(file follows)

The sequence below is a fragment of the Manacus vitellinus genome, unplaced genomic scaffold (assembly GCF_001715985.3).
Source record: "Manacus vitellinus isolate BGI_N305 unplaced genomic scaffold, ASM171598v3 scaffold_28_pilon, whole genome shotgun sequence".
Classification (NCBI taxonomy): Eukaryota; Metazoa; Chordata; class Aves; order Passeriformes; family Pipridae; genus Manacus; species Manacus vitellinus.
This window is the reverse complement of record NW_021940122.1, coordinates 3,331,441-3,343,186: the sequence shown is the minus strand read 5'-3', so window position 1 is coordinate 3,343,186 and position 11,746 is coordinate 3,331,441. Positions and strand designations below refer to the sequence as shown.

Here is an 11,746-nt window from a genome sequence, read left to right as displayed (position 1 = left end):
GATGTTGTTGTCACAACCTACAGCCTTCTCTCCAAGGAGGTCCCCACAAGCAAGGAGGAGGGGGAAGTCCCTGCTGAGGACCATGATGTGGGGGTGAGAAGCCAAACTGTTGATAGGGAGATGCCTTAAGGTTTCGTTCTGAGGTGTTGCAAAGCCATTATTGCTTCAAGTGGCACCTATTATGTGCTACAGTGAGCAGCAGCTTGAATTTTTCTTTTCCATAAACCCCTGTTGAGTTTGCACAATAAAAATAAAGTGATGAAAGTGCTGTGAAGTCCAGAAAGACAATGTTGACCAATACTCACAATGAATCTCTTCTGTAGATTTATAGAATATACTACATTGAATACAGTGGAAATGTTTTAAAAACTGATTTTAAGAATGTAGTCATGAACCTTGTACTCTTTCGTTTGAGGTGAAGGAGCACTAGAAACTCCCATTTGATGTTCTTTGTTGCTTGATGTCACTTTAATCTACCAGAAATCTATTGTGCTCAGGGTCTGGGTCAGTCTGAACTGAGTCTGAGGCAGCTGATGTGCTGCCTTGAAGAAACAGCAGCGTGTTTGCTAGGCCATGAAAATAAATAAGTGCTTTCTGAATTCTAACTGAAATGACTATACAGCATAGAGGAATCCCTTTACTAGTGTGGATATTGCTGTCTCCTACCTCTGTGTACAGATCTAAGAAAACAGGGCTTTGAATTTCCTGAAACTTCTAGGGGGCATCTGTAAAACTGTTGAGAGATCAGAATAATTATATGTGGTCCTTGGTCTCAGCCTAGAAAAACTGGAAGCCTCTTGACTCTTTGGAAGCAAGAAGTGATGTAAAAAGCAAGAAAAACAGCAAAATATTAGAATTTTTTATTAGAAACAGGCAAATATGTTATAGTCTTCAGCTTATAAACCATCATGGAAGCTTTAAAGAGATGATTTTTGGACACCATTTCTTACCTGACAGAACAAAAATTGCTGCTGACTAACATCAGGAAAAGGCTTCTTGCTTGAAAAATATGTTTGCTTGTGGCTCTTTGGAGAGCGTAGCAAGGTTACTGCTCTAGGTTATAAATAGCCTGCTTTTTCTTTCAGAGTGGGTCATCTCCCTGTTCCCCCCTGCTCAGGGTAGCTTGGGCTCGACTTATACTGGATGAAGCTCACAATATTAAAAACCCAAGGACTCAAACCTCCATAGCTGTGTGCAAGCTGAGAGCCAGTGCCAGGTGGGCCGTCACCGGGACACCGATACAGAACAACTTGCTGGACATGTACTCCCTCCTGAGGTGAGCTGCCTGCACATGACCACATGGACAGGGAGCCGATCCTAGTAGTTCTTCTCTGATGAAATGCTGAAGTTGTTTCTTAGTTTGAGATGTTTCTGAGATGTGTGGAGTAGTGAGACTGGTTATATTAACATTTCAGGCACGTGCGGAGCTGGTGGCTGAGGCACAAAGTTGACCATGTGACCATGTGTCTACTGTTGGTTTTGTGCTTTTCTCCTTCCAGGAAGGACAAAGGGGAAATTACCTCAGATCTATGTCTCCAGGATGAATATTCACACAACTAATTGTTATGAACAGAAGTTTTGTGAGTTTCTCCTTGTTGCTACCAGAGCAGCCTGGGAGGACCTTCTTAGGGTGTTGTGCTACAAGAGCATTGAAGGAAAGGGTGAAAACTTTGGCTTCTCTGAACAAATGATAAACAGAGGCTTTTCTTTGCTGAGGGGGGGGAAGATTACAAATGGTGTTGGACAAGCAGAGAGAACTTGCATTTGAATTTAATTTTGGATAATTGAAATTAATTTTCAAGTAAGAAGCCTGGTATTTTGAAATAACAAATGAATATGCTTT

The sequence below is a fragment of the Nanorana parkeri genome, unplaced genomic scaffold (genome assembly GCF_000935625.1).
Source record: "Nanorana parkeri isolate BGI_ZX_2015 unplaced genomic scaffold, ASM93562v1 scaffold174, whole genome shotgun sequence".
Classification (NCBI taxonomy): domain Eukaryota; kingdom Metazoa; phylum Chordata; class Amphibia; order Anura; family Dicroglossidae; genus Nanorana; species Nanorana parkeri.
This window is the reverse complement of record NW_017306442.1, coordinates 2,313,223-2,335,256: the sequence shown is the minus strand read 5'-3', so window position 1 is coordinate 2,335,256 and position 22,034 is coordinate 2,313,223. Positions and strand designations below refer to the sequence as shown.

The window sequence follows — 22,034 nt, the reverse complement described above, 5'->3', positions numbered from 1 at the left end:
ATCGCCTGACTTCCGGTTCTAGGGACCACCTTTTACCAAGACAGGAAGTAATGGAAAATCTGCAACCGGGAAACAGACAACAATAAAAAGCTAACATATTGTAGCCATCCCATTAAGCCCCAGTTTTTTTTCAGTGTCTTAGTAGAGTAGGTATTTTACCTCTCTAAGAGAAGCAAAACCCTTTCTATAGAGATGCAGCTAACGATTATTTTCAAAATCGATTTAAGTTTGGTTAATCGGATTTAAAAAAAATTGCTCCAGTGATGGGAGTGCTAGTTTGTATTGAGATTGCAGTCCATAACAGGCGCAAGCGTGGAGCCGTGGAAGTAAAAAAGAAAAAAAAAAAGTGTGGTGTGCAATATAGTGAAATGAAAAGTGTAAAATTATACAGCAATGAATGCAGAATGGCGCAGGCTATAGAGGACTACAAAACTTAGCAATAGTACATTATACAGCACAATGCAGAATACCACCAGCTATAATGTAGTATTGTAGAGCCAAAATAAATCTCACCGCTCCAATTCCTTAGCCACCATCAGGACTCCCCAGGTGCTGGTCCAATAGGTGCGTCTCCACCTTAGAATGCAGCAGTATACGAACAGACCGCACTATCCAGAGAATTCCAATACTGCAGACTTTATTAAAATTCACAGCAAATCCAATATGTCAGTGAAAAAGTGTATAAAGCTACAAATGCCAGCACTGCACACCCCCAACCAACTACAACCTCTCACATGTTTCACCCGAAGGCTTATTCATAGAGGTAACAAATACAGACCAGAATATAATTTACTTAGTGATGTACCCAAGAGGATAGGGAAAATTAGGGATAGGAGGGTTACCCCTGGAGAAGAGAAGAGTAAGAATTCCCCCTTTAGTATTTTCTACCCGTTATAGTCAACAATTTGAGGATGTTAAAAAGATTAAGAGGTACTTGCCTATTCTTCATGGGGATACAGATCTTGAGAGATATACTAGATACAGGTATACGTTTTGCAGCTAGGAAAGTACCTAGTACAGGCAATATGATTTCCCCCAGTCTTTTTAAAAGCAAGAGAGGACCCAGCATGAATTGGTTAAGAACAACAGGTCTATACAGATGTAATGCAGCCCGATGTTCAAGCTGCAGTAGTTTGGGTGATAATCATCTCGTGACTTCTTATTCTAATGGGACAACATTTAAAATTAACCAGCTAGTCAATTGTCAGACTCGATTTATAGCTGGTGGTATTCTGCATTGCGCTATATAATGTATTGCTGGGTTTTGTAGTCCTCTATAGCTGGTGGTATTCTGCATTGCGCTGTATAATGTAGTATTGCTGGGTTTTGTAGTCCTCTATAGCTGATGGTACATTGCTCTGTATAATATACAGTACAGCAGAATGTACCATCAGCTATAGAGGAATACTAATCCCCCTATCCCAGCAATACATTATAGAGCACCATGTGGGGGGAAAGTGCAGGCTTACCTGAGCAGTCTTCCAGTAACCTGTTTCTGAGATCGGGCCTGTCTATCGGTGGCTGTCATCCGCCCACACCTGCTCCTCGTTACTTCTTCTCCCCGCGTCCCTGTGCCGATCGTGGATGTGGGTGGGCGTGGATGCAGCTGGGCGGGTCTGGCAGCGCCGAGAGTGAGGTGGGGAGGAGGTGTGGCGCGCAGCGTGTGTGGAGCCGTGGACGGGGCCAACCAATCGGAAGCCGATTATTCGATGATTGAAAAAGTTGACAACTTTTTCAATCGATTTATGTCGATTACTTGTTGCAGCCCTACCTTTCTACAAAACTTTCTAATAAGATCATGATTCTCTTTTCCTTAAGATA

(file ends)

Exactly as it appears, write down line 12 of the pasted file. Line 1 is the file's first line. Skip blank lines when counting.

ATCGCCTGACTTCCGGTTCTAGGGACCACCTTTTACCAAGACAGGAAGTAATGGAAAATCTGCAACCGGGAAACAGACAACAATAAAAAGCTAACATATTGTAGCCATCCCATTAAGCCCCAGTTTTTTTTCAGTGTCTTAGTAGAGTAGGTATTTTACCTCTCTAAGAGAAGCAAAACCCTTTCTATAGAGATGCAGCTAACGATTATTTTCAAAATCGATTTAAGTTTGGTTAATCGGATTTAAAAAAAATTGCTCCAGTGATGGGAGTGCTAGTTTGTATTGAGATTGCAGTCCATAACAGGCGCAAGCGTGGAGCCGTGGAAGTAAAAAAGAAAAAAAAAAAGTGTGGTGTGCAATATAGTGAAATGAAAAGTGTAAAATTATACAGCAATGAATGCAGAATGGCGCAGGCTATAGAGGACTACAAAACTTAGCAATAGTACATTATACAGCACAATGCAGAATACCACCAGCTATAATGTAGTATTGTAGAGCCAAAATAAATCTCACCGCTCCAATTCCTTAGCCACCATCAGGACTCCCCAGGTGCTGGTCCAATAGGTGCGTCTCCACCTTAGAATGCAGCAGTATACGAACAGACCGCACTATCCAGAGAATTCCAATACTGCAGACTTTATTAAAATTCACAGCAAATCCAATATGTCAGTGAAAAAGTGTATAAAGCTACAAATGCCAGCACTGCACACCCCCAACCAACTACAACCTCTCACATGTTTCACCCGAAGGCTTATTCATAGAGGTAACAAATACAGACCAGAATATAATTTACTTAGTGATGTACCCAAGAGGATAGGGAAAATTAGGGATAGGAGGGTTACCCCTGGAGAAGAGAAGAGTAAGAATTCCCCCTTTAGTATTTTCTACCCGTTATAGTCAACAATTTGAGGATGTTAAAAAGATTAAGAGGTACTTGCCTATTCTTCATGGGGATACAGATCTTGAGAGATATACTAGATACAGGTATACGTTTTGCAGCTAGGAAAGTACCTAGTACAGGCAATATGATTTCCCCCAGTCTTTTTAAAAGCAAGAGAGGACCCAGCATGAATTGGTTAAGAACAACAGGTCTATACAGATGTAATGCAGCCCGATGTTCAAGCTGCAGTAGTTTGGGTGATAATCATCTCGTGACTTCTTATTCTAATGGGACAACATTTAAAATTAACCAGCTAGTCAATTGTCAGACTCGATTTATAGCTGGTGGTATTCTGCATTGCGCTATATAATGTATTGCTGGGTTTTGTAGTCCTCTATAGCTGGTGGTATTCTGCATTGCGCTGTATAATGTAGTATTGCTGGGTTTTGTAGTCCTCTATAGCTGATGGTACATTGCTCTGTATAATATACAGTACAGCAGAATGTACCATCAGCTATAGAGGAATACTAATCCCCCTATCCCAGCAATACATTATAGAGCACCATGTGGGGGGAAAGTGCAGGCTTACCTGAGCAGTCTTCCAGTAACCTGTTTCTGAGATCGGGCCTGTCTATCGGTGGCTGTCATCCGCCCACACCTGCTCCTCGTTACTTCTTCTCCCCGCGTCCCTGTGCCGATCGTGGATGTGGGTGGGCGTGGATGCAGCTGGGCGGGTCTGGCAGCGCCGAGAGTGAGGTGGGGAGGAGGTGTGGCGCGCAGCGTGTGTGGAGCCGTGGACGGGGCCAACCAATCGGAAGCCGATTATTCGATGATTGAAAAAGTTGACAACTTTTTCAATCGATTTATGTCGATTACTTGTTGCAGCCCTACCTTTCTACAAAACTTTCTAATAAGATCATGATTCTCTTTTCCTTAAGATA